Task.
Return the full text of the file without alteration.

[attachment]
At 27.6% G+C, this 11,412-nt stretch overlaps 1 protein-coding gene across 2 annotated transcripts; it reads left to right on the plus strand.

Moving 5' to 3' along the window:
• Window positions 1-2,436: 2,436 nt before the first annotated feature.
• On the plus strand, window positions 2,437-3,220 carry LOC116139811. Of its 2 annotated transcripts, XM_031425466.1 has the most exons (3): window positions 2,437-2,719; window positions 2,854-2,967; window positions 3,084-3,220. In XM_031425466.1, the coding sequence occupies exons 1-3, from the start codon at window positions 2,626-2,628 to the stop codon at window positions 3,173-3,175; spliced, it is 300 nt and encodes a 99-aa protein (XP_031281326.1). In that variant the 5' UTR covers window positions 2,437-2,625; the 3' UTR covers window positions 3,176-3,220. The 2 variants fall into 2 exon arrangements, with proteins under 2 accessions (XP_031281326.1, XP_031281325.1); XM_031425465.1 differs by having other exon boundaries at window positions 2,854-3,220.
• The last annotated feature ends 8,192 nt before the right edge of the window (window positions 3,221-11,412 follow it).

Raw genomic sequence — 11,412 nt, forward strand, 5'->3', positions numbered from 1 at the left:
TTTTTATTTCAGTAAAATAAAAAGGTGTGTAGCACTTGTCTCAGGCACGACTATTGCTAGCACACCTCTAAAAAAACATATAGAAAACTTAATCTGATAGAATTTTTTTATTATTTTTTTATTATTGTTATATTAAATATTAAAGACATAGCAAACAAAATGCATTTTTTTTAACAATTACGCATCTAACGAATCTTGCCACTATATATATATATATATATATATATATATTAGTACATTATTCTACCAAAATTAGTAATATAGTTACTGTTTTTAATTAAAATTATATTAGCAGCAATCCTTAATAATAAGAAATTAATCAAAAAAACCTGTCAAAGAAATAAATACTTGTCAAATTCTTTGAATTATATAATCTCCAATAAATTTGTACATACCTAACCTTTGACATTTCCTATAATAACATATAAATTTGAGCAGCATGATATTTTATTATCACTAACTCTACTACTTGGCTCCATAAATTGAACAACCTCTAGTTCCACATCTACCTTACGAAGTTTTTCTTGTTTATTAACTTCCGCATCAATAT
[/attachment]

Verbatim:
At 27.6% G+C, this 11,412-nt stretch overlaps 1 protein-coding gene across 2 annotated transcripts; it reads left to right on the plus strand.

Moving 5' to 3' along the window:
• Window positions 1-2,436: 2,436 nt before the first annotated feature.
• On the plus strand, window positions 2,437-3,220 carry LOC116139811. Of its 2 annotated transcripts, XM_031425466.1 has the most exons (3): window positions 2,437-2,719; window positions 2,854-2,967; window positions 3,084-3,220. In XM_031425466.1, the coding sequence occupies exons 1-3, from the start codon at window positions 2,626-2,628 to the stop codon at window positions 3,173-3,175; spliced, it is 300 nt and encodes a 99-aa protein (XP_031281326.1). In that variant the 5' UTR covers window positions 2,437-2,625; the 3' UTR covers window positions 3,176-3,220. The 2 variants fall into 2 exon arrangements, with proteins under 2 accessions (XP_031281326.1, XP_031281325.1); XM_031425465.1 differs by having other exon boundaries at window positions 2,854-3,220.
• The last annotated feature ends 8,192 nt before the right edge of the window (window positions 3,221-11,412 follow it).

Raw genomic sequence — 11,412 nt, forward strand, 5'->3', positions numbered from 1 at the left:
TTTTTATTTCAGTAAAATAAAAAGGTGTGTAGCACTTGTCTCAGGCACGACTATTGCTAGCACACCTCTAAAAAAACATATAGAAAACTTAATCTGATAGAATTTTTTTATTATTTTTTTATTATTGTTATATTAAATATTAAAGACATAGCAAACAAAATGCATTTTTTTTAACAATTACGCATCTAACGAATCTTGCCACTATATATATATATATATATATATATATATTAGTACATTATTCTACCAAAATTAGTAATATAGTTACTGTTTTTAATTAAAATTATATTAGCAGCAATCCTTAATAATAAGAAATTAATCAAAAAAACCTGTCAAAGAAATAAATACTTGTCAAATTCTTTGAATTATATAATCTCCAATAAATTTGTACATACCTAACCTTTGACATTTCCTATAATAACATATAAATTTGAGCAGCATGATATTTTATTATCACTAACTCTACTACTTGGCTCCATAAATTGAACAACCTCTAGTTCCACATCTACCTTACGAAGTTTTTCTTGTTTATTAACTTCCGCATCAATAT